Tweet about this on TwitterShare on LinkedInShare on Google+Share on Facebook
24.9.14

How to turn every piece of writing into a story with drama, plot and characters

by
 
Tweet about this on TwitterShare on LinkedInShare on Google+Share on Facebook

Tell a story every time you write. That’s right. Put in characters, drama, a plot, and break it into three acts. You really can do it, and there is a really good reason to try.

We remember stories.

Whatever you are writing – a blog, an opinion piece, a feature, a case study, a how-to or even a technical report – turn it into a story.

In this story, you and I are the characters. I’m sitting at a breakfast bar in Sydney with the deadline for my blog looming over my head. I’ve spent the past day and a half conducting workshops and presentations and it seems like I barely put down my metaphorical pen from last week’s blog and it’s time to write again.

My subeditor and webmaster extraordinaire, Jaclyn (another character), is flat out today. Usually, she gives me heaps of leeway to be late with my copy, but today, she’s warned me ahead of time that she can only get my newsletter done if I get it to her in the next half an hour.

Sometimes I just love that pressure, necessity being the mother of invention. Sure, my shoulders hunch up and my back muscles turn to rock, but I write.

I really want to get something to you that you value. I’m committed to you, my readers, at home and at work, also working under pressure, looking for ways to make your blogs and stories fantastic without them taking all day to write.

Plot

You can find the drama in every situation. We like to hide it, but it’s there in our fears, expectations, disappointments and resentments. You could write my story this way. Kath sat at the desk, bashing at the keyboard with her blog deadline looming, and cursing herself under her breath. “Why do I do it?” she asked herself. “Every week, I’m always writing my blog right at the last minute.”

As the words poured out, her concentration was interrupted by the timer on her phone. Twenty-five minutes had passed and she was supposed to have a five-minute break (she was using the Pomodoro technique to become more productive).

What was she to do? Break, with the deadline looming in the hope that the technique really does work and that by standing on the porch in the sun looking at the Morton Bay figs and listening to the cockatoos screech that somehow this blog would get done faster?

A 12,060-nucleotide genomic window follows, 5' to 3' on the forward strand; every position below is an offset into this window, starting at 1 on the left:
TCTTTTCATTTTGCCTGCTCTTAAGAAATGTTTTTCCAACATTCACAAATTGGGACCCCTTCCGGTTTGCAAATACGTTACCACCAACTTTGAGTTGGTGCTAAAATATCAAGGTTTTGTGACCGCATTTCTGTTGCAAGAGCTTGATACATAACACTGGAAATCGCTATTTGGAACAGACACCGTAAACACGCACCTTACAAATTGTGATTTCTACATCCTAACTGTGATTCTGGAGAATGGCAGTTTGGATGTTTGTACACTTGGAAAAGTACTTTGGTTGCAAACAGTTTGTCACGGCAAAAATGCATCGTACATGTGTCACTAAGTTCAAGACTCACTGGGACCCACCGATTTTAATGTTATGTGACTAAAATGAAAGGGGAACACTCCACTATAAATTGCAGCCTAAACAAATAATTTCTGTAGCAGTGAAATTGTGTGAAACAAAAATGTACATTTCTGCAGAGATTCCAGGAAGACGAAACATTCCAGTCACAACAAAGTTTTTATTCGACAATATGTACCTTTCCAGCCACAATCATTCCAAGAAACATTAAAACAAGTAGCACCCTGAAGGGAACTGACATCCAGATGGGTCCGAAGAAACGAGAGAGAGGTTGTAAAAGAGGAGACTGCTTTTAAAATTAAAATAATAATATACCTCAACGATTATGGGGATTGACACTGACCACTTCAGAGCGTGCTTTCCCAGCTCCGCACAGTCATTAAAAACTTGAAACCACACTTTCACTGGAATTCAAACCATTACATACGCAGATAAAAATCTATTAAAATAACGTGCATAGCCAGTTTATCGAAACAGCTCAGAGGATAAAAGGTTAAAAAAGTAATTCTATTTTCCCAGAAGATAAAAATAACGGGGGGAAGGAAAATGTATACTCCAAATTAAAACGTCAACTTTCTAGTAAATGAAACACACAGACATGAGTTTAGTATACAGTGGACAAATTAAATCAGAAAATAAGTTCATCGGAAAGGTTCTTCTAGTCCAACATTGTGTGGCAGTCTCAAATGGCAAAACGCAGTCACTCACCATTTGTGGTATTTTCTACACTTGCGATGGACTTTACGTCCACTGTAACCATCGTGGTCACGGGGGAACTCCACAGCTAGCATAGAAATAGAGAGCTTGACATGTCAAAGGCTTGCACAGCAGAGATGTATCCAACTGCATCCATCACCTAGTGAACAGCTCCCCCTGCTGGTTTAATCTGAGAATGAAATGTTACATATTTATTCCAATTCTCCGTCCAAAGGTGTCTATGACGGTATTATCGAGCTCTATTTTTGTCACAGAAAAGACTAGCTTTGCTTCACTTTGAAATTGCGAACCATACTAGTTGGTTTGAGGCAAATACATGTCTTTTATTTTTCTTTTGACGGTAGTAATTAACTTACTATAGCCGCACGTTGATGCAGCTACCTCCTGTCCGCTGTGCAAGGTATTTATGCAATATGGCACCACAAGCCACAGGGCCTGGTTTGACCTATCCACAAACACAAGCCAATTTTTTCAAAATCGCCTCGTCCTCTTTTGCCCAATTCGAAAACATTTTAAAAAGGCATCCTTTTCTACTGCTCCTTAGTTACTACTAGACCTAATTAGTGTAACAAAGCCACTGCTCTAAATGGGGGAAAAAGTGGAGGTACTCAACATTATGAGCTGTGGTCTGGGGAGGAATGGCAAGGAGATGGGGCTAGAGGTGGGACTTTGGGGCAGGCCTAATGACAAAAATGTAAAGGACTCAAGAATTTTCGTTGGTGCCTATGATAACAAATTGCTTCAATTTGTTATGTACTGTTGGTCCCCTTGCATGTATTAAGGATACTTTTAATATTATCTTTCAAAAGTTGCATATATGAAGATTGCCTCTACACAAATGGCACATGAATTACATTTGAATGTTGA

She took her hands off the keyboard, and reached for a banana. She ate it in the sunshine.

Conclusion: The third act

This is the conclusion to every story

It’s the denouement; it wraps everything up and makes us feel satisfied. I have always had a tendency skip the third act. In my print days, I just wrote till I ran out of room (filled the word count).

But recently I read on QuickSprout, that we, as readers, often read the conclusion of stories on the web as we try to get information quickly and make sure we are not missing out on anything.

And, since we can never run out of room on the web, vanity (that I can entice you to the end of my stories) has helped to discipline me to remember the third act.

When we remember to turn every piece of writing into a story, when we look for and emphasise the characters, plot and drama, our stories will become more memorable to our readers.

I’ll end with a flourish and the wisdom of one of the world’s greatest publishers, Joseph Pulitzer, 1847-1911:

Put it before them briefly so they will read it, clearly so they will appreciate it, picturesquely so they will remember it and, above all, accurately so they will be guided by its light.

 

You might also like

Heard of Tarax? Guess they shouldn’t have cut their content marketing campaign

Remember The Tarax Show? The reason I mention this TV show for kids that ran for 12 years from 1957 to 1969 Read more

Making a commitment: King&Wood Mallesons’ InCompetition

Lawyers are a cautious bunch when it comes to social media and blogging, which is part of what sets King & Wood Mallesons apart. Read more